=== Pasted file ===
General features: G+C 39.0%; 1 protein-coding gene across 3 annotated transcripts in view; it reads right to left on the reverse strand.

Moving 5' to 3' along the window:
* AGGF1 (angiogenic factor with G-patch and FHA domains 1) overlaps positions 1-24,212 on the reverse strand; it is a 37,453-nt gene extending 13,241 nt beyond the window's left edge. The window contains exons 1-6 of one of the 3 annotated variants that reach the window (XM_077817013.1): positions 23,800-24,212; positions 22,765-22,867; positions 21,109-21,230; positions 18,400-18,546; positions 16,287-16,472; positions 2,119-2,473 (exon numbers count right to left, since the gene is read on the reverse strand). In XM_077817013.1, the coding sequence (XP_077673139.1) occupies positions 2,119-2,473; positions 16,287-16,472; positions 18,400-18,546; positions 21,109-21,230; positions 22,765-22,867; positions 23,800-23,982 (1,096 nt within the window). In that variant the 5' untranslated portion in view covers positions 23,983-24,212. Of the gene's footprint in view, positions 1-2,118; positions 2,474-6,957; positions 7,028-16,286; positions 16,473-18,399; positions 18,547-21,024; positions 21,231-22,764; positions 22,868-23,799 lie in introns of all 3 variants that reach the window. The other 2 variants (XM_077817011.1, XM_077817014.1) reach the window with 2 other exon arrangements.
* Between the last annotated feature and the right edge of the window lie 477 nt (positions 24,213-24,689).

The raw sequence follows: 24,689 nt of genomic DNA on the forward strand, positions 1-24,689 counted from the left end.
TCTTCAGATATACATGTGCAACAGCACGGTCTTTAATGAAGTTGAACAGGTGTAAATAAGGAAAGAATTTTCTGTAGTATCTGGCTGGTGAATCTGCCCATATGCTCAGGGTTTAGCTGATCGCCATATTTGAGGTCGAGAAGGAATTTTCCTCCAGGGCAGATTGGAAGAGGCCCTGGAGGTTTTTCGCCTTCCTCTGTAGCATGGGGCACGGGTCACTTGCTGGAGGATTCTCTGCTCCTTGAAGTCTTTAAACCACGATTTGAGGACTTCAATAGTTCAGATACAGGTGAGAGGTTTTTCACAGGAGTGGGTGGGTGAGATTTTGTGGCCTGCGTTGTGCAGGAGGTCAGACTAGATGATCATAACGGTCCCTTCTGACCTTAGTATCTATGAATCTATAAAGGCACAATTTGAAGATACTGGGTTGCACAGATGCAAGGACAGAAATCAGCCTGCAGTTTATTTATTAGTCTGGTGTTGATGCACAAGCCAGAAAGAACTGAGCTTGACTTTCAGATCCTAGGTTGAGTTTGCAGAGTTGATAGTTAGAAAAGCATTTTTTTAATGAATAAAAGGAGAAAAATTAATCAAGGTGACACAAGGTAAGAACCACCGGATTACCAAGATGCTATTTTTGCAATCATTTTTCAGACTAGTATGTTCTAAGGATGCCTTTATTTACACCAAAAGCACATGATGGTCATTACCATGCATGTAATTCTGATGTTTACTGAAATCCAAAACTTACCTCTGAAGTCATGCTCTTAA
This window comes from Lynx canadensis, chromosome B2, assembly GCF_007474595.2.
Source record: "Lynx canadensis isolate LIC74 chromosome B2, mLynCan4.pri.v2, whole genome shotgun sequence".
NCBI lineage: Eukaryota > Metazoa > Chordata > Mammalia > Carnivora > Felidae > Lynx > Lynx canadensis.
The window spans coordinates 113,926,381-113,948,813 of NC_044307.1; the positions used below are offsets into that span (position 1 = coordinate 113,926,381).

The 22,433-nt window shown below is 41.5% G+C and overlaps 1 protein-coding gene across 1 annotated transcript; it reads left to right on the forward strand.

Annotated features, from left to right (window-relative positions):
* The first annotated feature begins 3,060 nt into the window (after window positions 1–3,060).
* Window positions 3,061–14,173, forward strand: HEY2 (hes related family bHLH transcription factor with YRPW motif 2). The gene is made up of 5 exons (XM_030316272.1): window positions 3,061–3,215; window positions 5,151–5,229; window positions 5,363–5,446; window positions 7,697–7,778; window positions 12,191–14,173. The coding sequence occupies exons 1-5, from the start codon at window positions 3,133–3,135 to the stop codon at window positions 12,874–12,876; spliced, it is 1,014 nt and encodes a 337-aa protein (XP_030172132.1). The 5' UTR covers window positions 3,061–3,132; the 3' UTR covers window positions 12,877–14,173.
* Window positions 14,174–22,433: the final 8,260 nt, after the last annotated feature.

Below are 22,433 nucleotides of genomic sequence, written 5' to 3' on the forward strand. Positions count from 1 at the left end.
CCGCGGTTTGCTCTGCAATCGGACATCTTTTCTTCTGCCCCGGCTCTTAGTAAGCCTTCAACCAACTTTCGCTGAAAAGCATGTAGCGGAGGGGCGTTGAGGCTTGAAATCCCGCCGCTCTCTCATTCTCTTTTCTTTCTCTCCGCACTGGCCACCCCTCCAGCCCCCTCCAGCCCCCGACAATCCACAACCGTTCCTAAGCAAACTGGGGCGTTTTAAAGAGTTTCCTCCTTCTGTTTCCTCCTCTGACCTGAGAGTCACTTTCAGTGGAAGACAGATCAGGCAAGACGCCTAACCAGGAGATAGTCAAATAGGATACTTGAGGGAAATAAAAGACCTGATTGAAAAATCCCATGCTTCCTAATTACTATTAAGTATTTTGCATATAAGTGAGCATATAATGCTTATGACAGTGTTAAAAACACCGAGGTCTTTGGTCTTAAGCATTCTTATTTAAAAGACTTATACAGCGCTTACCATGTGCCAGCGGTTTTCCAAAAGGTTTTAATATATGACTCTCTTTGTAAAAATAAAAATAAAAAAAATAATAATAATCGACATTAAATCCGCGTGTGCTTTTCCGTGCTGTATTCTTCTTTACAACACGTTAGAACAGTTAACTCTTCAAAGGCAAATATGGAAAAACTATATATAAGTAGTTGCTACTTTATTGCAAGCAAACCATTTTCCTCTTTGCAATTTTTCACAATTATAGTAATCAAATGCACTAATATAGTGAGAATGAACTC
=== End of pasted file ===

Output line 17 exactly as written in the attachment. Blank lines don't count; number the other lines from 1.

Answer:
CCGCGGTTTGCTCTGCAATCGGACATCTTTTCTTCTGCCCCGGCTCTTAGTAAGCCTTCAACCAACTTTCGCTGAAAAGCATGTAGCGGAGGGGCGTTGAGGCTTGAAATCCCGCCGCTCTCTCATTCTCTTTTCTTTCTCTCCGCACTGGCCACCCCTCCAGCCCCCTCCAGCCCCCGACAATCCACAACCGTTCCTAAGCAAACTGGGGCGTTTTAAAGAGTTTCCTCCTTCTGTTTCCTCCTCTGACCTGAGAGTCACTTTCAGTGGAAGACAGATCAGGCAAGACGCCTAACCAGGAGATAGTCAAATAGGATACTTGAGGGAAATAAAAGACCTGATTGAAAAATCCCATGCTTCCTAATTACTATTAAGTATTTTGCATATAAGTGAGCATATAATGCTTATGACAGTGTTAAAAACACCGAGGTCTTTGGTCTTAAGCATTCTTATTTAAAAGACTTATACAGCGCTTACCATGTGCCAGCGGTTTTCCAAAAGGTTTTAATATATGACTCTCTTTGTAAAAATAAAAATAAAAAAAATAATAATAATCGACATTAAATCCGCGTGTGCTTTTCCGTGCTGTATTCTTCTTTACAACACGTTAGAACAGTTAACTCTTCAAAGGCAAATATGGAAAAACTATATATAAGTAGTTGCTACTTTATTGCAAGCAAACCATTTTCCTCTTTGCAATTTTTCACAATTATAGTAATCAAATGCACTAATATAGTGAGAATGAACTC